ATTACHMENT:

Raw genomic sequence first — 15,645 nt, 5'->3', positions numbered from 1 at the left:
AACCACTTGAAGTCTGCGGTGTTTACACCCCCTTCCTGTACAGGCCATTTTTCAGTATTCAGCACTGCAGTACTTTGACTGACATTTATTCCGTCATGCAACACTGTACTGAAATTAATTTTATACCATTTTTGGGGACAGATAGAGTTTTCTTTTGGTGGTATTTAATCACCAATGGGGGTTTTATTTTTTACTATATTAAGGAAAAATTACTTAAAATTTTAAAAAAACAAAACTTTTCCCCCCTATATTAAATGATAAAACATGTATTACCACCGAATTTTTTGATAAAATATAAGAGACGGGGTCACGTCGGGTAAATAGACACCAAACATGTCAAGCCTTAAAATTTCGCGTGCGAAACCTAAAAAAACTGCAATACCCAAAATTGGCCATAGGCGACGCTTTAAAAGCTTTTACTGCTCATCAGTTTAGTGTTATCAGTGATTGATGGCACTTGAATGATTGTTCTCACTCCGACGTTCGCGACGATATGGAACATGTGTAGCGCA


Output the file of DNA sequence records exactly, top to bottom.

Raw genomic sequence first — 15,645 nt, 5'->3', positions numbered from 1 at the left:
AACCACTTGAAGTCTGCGGTGTTTACACCCCCTTCCTGTACAGGCCATTTTTCAGTATTCAGCACTGCAGTACTTTGACTGACATTTATTCCGTCATGCAACACTGTACTGAAATTAATTTTATACCATTTTTGGGGACAGATAGAGTTTTCTTTTGGTGGTATTTAATCACCAATGGGGGTTTTATTTTTTACTATATTAAGGAAAAATTACTTAAAATTTTAAAAAAACAAAACTTTTCCCCCCTATATTAAATGATAAAACATGTATTACCACCGAATTTTTTGATAAAATATAAGAGACGGGGTCACGTCGGGTAAATAGACACCAAACATGTCAAGCCTTAAAATTTCGCGTGCGAAACCTAAAAAAACTGCAATACCCAAAATTGGCCATAGGCGACGCTTTAAAAGCTTTTACTGCTCATCAGTTTAGTGTTATCAGTGATTGATGGCACTTGAATGATTGTTCTCACTCCGACGTTCGCGACGATATGGAACATGTGTAGCGCA